Look how they’ve grown! Zoo’s baby keepers tell their tales
At Shanghai Zoo, the babies are growing up fast. The Bengal tiger cubs are now playing around with their siblings and mother and learning new skills, the “single child” Malabar pied hornbill is almost ready to be independent, and the kangaroos are now out of their mothers’ pouches.
This week, we’ve invited three zookeepers to share their stories about the newcomers.
Malabar pied hornbill
One Malabar pied hornbill was born at the zoo this year. The male chick is now the same size as his parents.
The female incubated for 26 days and raised the chick in the nest for two months.
Originally from southern China, the two parent birds have been living in Shanghai for more than a decade, and only started breeding babies in 2015. Their exact age is unknown.
Keeper Shi Hongyun has been taking care of the Malabar pied hornbills since they arrived, and she explained the species’ unique mating and breeding habits.
“The Malabar pied hornbills don’t accept ‘arranged marriage’ easily. They prefer to find the love of their life by themselves. Staying together doesn’t mean that they’ll breed. The male at the zoo had another mate previously and that relationship didn’t work out,” she said.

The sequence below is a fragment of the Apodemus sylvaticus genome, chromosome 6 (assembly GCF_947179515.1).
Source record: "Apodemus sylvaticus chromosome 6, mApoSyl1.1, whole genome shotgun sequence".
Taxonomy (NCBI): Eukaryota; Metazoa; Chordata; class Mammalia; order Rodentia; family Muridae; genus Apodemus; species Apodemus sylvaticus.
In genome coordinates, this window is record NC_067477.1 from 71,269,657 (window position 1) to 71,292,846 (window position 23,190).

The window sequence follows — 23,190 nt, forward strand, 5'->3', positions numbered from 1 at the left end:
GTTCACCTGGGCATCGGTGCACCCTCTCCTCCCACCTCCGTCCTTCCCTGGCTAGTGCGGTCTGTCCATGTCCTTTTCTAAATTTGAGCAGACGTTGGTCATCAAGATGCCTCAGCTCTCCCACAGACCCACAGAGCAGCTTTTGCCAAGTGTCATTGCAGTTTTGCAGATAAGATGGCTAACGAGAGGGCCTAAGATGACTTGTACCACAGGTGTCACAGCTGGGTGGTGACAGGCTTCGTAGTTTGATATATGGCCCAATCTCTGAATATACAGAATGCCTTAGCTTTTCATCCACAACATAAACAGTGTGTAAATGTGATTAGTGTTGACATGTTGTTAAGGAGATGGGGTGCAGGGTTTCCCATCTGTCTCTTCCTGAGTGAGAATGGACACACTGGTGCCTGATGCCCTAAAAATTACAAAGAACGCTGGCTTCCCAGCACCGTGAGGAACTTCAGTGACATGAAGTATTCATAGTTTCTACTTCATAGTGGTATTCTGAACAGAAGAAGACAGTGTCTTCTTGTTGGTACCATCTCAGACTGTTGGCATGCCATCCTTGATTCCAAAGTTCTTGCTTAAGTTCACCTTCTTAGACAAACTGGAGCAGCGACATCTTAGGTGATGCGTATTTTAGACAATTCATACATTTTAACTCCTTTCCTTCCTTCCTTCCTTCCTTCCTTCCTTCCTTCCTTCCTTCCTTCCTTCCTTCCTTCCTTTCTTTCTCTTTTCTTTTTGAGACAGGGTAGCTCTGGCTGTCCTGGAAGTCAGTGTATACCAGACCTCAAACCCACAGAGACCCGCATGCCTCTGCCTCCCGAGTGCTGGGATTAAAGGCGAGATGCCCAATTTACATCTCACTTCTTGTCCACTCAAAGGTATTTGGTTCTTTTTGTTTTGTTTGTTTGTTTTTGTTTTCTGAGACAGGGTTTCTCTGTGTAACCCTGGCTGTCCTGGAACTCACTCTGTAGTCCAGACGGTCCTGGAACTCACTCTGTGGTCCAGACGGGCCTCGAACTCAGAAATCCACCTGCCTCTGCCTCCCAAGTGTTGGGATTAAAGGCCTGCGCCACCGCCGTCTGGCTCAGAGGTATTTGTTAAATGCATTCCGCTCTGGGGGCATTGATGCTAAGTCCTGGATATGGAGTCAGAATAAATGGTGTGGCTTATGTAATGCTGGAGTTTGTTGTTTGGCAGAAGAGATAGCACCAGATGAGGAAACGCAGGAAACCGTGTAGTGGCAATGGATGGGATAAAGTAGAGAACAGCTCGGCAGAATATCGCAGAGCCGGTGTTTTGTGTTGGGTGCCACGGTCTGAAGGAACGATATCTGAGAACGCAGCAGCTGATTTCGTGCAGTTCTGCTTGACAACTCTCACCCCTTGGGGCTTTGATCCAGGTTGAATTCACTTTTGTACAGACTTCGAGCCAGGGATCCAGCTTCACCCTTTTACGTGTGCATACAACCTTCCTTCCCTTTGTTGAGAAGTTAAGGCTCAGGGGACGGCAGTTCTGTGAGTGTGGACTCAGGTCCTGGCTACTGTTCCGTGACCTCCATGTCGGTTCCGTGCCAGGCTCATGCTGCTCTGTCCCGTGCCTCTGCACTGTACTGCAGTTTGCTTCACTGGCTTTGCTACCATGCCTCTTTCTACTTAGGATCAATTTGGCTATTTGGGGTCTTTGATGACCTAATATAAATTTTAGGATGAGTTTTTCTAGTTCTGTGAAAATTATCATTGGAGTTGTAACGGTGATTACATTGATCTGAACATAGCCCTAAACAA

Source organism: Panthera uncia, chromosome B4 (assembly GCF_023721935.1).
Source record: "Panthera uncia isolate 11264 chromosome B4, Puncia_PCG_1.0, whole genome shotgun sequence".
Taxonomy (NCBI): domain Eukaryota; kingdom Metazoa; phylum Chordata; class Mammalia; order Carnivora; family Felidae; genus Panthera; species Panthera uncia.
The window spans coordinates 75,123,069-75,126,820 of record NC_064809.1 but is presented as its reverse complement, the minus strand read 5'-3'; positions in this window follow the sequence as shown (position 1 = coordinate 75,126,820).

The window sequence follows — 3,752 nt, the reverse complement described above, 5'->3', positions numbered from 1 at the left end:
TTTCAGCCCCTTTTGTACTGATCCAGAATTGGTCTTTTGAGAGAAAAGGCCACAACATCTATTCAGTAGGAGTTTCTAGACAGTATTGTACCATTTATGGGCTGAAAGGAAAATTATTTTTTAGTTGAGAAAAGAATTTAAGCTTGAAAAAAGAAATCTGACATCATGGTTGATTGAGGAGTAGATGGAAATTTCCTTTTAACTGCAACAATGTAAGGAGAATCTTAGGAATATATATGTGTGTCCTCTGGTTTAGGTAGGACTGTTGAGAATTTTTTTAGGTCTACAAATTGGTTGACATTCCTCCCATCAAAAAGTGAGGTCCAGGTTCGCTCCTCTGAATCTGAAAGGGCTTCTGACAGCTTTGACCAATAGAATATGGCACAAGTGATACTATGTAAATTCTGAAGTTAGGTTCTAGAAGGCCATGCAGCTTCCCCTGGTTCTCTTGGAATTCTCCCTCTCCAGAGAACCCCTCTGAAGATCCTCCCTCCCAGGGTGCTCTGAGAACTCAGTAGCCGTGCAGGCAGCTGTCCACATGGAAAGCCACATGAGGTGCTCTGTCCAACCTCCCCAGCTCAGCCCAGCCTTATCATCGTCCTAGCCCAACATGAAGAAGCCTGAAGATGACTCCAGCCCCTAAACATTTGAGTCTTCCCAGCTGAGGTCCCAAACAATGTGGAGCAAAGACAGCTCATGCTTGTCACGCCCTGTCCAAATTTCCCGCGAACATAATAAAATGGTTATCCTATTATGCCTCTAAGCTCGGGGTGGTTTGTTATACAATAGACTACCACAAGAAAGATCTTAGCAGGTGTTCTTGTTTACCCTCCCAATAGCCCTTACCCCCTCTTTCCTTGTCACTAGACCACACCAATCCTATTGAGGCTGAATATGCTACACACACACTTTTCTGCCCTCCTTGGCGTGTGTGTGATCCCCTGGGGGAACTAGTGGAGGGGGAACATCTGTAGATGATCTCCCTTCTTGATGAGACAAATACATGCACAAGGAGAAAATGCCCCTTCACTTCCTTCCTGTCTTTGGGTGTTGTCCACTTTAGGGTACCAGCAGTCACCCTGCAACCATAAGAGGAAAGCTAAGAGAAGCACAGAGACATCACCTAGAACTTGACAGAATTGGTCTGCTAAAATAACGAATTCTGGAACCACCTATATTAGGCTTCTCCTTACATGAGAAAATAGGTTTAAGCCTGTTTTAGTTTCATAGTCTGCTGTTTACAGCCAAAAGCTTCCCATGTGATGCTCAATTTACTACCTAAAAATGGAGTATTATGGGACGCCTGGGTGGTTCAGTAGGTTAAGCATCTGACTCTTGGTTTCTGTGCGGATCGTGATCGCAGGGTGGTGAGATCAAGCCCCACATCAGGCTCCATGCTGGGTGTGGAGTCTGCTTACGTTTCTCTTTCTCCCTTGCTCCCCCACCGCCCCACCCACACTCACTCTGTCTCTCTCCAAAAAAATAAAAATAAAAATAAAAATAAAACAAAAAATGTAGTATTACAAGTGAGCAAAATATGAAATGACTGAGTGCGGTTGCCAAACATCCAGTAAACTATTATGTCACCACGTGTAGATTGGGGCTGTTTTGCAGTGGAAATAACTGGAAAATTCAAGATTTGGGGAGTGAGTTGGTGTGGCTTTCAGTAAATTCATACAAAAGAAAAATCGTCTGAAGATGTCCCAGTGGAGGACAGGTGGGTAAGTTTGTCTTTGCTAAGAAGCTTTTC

With a lifespan of around 40 years, the birds are sexually mature at 3 to 4, but may not start breeding until after 10 years of age.
Although the female lays two to three eggs, normally only one to two hatchlings survive. Previously, the Malabar pied hornbills at the zoo bred two chicks in one brood.
“The male bird feeds both the female and the babies during incubation. The workload is heavy,” said Shi. “Also, the Malabar pied hornbills lay eggs at an interval of approximately four days, that means the bird hatched from the later egg is hugely disadvantaged in size and strength. It cannot compete for food with the much bigger sibling, so the survival rate of the second bird is low.”
The low breeding rate is also the reason why hornbills are hard to find in the wild.
The species is omnivorous, eating both fruit and meat. They especially favor high protein food such as insects and mice during breeding.
Four Bengal tiger cubs born on July 20 are thriving under the care of their mother, tigress Nan Nan. They now weigh around 7 kilograms on average
A newborn Malabar pies hornbill at Shanghai Zoo